The Japanese put up fierce resistance with their only remaining weapon, suicide kamikaze planes.  On January, 4, 1945, the escort carrier USS Ommaney Bay was struck and sunk.

Next up was Iwo Jima where she screen carriers and rescue survivors of the escort carrier USS Bismarck Sea.  After that, it was on to Okinawa where it shot down many kamikazes.

Afterwards, the Helm did mostly patrol duty and helped search for survivors of the USS Indianapolis.  After the Japanese surrender, it took part in the occupation of Japan.  It was decommissioned in 1946 and used that summer as a target ship of the Operation Crossroads atomic tests in the Pacific.  Her hulk was sold for scrapping in October 1947.

Mr. Winslow's ship was definitely involved in a lot of action.  I wonder if any other ship was involved with that much.

--GreGen

USS Helm (DD-338)-- Part 4: Iwo Jima, Formosa, Leyte Gulf


After the Battle of the Philippine Sea, the Helm and the fast carriers she protected attacked Japanese islands at Bonin and Volcano and supported the invasion of Guam.  On 25 July 1944 they began attacks on the Palau Islands.  Then came Iwo Jima.  The Helm sank a small Japanese freighter on 2 September.

Then came Okinawa, 10 October and Formosa.  Japanese retaliation came strong and on 12 October, the Helm's 5-inch guns shot down a Japanese bomber and assisting in the destruction of several others.  After Formosa, Task Force 38 returned to Leyte and the Japanese made one last attempt to destroy the American fleet in what is known as the Battle of Leyte Gulf.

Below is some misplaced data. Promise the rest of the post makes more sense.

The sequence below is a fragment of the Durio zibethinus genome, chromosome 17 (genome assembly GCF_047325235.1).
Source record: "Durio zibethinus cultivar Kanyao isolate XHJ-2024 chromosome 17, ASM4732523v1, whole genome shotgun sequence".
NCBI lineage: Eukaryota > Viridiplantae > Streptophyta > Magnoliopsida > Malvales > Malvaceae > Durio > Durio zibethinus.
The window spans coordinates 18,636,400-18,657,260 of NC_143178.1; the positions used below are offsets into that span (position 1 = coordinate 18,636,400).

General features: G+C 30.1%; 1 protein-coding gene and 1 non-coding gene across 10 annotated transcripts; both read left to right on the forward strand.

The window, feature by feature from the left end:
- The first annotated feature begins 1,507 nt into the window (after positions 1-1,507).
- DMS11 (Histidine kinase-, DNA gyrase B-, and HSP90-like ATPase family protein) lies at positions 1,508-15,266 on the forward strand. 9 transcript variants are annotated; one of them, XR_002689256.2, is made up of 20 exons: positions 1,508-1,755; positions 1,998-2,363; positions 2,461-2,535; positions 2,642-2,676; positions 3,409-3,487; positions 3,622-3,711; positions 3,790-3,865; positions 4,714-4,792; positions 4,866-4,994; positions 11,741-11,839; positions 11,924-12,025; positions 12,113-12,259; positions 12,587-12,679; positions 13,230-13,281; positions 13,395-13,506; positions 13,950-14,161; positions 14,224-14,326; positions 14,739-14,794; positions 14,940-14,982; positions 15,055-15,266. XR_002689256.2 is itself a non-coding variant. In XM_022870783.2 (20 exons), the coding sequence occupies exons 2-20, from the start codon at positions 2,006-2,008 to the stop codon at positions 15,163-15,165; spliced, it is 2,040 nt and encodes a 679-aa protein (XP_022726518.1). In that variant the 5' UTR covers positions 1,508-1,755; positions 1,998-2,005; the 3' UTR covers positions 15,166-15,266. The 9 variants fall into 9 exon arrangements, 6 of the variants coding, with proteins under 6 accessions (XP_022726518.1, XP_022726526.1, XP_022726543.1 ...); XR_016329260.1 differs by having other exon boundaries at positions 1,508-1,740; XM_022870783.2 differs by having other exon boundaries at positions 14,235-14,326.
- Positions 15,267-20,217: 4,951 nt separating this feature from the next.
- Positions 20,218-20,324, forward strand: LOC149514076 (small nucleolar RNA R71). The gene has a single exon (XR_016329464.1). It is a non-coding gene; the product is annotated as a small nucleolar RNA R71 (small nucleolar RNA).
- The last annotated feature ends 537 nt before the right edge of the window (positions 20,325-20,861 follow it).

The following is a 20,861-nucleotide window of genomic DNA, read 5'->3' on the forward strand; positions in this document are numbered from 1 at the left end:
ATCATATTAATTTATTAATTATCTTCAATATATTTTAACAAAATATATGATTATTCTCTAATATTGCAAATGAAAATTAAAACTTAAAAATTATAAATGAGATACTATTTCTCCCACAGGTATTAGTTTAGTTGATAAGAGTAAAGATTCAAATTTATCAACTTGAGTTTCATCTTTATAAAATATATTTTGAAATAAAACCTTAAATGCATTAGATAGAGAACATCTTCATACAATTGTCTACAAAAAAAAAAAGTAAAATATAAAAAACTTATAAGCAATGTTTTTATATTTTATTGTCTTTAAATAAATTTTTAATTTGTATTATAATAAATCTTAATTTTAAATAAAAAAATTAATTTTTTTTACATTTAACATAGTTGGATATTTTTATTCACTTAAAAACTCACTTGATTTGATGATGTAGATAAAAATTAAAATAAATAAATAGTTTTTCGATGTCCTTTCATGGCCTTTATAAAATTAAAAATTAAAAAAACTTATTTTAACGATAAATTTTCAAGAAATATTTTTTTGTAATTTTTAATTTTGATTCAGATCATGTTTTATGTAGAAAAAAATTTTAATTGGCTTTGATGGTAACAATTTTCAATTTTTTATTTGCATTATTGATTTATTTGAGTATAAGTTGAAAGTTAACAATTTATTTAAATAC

After victory here, the Helm and carriers resumed supporting ground operations on Leyte.  During this time, they were attacked by aircraft and on  28 October 1944, they had a submarine attack where the Helm and Gridley used depth charges to sink the Japanese submarine I-46.

On 30 October, two of the group's carriers, the Franklin and Belleau Wood were badly damaged by kamikazes.

--GreGen

Monday, March 18, 2019

USS Helm (DD-388)-- Part 3: The Marianas Turkey Shoot


After Savo Island, the Helm remained in the dangerous waters off Guadalcanal before leaving in September to escort transports between Australia and New Guinea.  On 15  May 1943, the ship assisted in the search for survivors from the Australian hospital ship Centaur which had been torpedoed by the Japanese submarine I-177.  Some 268 of 332 aboard died.

The Helm later that year participated in Woodlark Island,  Milne Bay,  Cape Gloucester and Saidor.

In 1944, the Helm escorted the battleship USS Maryland to Mare Island.

In June, she was involved in the invasion of the Marianas Islands, which turned into the biggest carrier battle of the war, helping provide anti-aircraft protection.  With the help of American submarines, two Japanese carriers were sunk and  there were such staggering losses to the Japanese naval air power that it was dubbed the "Marianas Turkey Shoot."

--GreGen

USS Helm (DD-388)-- Part 2: The Battle of Savo Island


After the attack, the Helm joined the task group of aircraft carrier Saratoga which had just arrived from San Diego.    It served as a screening and anti-aircraft ship.

On 20 January 1942, the Helm sailed on a special mission to rescue Department of the Interior workers from the islands of Howland and Baker in the Pacific.  Using her whaleboat, the Helm brought off six men from the two islands 31 January.  A Japanese patrol bomber attacked her  later that day but was driven off.  The Helm returned to Pearl Harbor.on 6 February.

Later in 1942, the Helm operated in the Pacific and near Australia.  Then, the ship provided cover for troopships going to Guadalcanal in August 1942.  On the night of August 8, the Helm was in the Battle of Savo Island which resulted in a huge loss of ships for the Allies but did save the landing ships at Guadalcanal.

--GreGen

Sunday, March 17, 2019

USS Helm (DD-388)-- Part 1: Pearl Harbor and the Japanese Mini-Sub


In the last post I wrote about the death of Pearl Harbor survivor Robert Winslow, 98, who was on the USS Helm and served on that ship for the rest of the war.